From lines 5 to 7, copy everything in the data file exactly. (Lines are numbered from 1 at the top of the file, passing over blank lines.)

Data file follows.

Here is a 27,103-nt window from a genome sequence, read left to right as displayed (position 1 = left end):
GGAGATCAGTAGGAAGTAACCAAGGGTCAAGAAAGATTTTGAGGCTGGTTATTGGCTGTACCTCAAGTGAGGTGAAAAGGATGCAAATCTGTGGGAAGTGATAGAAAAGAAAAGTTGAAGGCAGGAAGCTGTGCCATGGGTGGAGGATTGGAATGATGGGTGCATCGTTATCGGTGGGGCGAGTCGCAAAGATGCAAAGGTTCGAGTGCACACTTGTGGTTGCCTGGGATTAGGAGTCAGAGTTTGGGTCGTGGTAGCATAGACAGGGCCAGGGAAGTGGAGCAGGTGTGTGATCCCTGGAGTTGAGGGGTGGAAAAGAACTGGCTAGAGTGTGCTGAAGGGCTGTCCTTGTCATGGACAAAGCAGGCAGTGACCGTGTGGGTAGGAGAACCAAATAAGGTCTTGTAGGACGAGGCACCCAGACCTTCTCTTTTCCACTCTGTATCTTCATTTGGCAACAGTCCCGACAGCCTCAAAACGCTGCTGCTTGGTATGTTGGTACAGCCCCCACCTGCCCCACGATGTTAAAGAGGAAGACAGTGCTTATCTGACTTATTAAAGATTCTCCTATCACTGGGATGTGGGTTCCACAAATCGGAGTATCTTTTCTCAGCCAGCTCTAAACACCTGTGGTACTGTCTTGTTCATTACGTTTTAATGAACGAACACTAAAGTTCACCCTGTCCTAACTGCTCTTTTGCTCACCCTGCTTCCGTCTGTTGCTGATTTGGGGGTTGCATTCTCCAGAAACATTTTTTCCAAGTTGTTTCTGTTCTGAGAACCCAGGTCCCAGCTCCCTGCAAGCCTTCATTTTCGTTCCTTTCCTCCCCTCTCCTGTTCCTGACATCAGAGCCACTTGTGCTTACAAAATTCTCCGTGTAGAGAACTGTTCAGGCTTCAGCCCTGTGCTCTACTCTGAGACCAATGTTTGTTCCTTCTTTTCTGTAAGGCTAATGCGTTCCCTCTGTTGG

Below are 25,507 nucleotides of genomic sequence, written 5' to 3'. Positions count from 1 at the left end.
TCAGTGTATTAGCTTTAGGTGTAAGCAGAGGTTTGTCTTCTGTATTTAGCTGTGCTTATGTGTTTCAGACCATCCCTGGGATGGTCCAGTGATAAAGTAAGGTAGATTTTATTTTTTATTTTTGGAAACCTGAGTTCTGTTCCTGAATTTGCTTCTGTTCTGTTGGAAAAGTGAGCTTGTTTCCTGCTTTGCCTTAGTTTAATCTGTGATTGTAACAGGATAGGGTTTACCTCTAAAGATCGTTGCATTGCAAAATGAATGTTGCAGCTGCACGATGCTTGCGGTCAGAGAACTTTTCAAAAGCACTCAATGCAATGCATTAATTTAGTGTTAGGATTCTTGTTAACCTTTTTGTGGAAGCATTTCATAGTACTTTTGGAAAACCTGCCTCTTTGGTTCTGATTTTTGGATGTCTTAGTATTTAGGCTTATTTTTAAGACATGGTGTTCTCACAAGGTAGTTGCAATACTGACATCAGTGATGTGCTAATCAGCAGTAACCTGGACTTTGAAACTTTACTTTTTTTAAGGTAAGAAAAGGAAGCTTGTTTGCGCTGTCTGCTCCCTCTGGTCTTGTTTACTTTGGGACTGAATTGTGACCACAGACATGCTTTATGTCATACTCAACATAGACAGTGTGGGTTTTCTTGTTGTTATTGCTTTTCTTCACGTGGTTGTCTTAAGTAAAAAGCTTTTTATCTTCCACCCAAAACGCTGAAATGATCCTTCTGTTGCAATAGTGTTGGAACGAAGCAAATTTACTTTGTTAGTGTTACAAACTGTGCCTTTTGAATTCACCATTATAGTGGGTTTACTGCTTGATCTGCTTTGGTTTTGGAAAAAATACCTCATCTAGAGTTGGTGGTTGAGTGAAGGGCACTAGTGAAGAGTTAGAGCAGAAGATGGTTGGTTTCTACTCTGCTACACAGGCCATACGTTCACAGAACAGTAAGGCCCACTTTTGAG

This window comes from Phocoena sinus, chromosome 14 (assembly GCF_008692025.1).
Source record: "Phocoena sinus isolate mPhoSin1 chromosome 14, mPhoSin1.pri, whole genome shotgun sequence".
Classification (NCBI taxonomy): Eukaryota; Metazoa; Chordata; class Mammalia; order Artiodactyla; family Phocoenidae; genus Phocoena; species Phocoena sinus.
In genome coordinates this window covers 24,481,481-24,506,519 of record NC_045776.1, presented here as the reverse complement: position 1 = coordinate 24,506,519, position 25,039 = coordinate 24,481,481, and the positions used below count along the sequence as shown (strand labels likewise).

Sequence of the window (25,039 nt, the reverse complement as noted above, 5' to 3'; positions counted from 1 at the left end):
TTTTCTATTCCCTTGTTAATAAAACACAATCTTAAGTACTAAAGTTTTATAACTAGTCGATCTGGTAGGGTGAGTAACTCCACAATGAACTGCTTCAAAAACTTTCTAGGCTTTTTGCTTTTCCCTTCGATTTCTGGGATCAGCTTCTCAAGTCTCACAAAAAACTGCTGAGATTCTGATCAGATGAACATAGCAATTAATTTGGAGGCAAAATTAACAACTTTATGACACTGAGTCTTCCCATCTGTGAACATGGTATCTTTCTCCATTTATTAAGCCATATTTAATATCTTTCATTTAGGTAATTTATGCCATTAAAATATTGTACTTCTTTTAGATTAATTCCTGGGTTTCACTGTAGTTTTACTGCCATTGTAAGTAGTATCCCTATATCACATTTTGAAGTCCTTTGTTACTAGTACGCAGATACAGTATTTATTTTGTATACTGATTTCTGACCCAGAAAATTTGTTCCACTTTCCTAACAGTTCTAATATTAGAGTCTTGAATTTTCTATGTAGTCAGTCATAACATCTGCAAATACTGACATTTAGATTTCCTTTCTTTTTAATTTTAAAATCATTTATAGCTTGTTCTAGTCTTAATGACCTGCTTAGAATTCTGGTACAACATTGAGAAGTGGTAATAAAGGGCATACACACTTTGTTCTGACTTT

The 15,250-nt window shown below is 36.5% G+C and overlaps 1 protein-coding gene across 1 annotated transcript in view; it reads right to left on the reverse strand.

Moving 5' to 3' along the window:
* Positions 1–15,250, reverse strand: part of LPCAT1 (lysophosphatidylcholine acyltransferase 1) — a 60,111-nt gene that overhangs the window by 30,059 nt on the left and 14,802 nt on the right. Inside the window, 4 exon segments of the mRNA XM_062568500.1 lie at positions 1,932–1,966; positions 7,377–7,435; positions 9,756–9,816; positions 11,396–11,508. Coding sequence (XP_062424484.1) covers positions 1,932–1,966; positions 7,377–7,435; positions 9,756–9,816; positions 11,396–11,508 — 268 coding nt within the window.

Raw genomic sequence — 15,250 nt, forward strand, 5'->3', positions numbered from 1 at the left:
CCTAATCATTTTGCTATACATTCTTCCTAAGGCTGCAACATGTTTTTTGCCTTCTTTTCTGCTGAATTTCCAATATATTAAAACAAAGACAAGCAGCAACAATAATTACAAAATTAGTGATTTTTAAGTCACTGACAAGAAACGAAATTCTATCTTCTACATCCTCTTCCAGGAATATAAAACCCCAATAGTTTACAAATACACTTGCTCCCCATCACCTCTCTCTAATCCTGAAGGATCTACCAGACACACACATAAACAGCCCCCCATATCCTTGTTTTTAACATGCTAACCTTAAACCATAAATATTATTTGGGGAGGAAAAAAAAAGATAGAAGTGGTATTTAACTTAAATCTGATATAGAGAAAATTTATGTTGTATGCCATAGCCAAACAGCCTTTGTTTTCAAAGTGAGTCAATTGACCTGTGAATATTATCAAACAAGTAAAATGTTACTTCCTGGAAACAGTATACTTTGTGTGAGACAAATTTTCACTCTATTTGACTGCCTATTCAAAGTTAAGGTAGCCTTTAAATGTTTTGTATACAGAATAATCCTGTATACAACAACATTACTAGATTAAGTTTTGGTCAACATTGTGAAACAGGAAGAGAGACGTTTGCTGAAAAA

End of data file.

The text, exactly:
This window comes from Phocoena sinus, chromosome 14 (assembly GCF_008692025.1).
Source record: "Phocoena sinus isolate mPhoSin1 chromosome 14, mPhoSin1.pri, whole genome shotgun sequence".
Classification (NCBI taxonomy): Eukaryota; Metazoa; Chordata; class Mammalia; order Artiodactyla; family Phocoenidae; genus Phocoena; species Phocoena sinus.